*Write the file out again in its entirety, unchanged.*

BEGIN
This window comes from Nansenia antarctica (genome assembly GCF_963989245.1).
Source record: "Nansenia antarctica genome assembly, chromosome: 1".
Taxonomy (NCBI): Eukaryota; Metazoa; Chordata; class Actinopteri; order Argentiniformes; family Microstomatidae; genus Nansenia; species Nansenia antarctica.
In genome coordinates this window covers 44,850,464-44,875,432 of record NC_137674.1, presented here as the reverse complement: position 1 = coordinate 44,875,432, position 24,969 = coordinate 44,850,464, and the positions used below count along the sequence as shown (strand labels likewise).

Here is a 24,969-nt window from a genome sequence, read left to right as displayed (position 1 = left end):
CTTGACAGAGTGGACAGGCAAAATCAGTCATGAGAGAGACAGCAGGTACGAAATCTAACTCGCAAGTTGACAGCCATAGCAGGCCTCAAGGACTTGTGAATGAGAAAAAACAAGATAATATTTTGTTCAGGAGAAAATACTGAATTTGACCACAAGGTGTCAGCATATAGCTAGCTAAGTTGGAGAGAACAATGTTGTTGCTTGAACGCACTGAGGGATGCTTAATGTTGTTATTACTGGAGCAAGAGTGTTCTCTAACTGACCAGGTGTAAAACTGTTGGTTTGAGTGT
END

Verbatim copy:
This window comes from Nansenia antarctica (genome assembly GCF_963989245.1).
Source record: "Nansenia antarctica genome assembly, chromosome: 1".
Taxonomy (NCBI): Eukaryota; Metazoa; Chordata; class Actinopteri; order Argentiniformes; family Microstomatidae; genus Nansenia; species Nansenia antarctica.
In genome coordinates this window covers 44,850,464-44,875,432 of record NC_137674.1, presented here as the reverse complement: position 1 = coordinate 44,875,432, position 24,969 = coordinate 44,850,464, and the positions used below count along the sequence as shown (strand labels likewise).

Here is a 24,969-nt window from a genome sequence, read left to right as displayed (position 1 = left end):
CTTGACAGAGTGGACAGGCAAAATCAGTCATGAGAGAGACAGCAGGTACGAAATCTAACTCGCAAGTTGACAGCCATAGCAGGCCTCAAGGACTTGTGAATGAGAAAAAACAAGATAATATTTTGTTCAGGAGAAAATACTGAATTTGACCACAAGGTGTCAGCATATAGCTAGCTAAGTTGGAGAGAACAATGTTGTTGCTTGAACGCACTGAGGGATGCTTAATGTTGTTATTACTGGAGCAAGAGTGTTCTCTAACTGACCAGGTGTAAAACTGTTGGTTTGAGTGT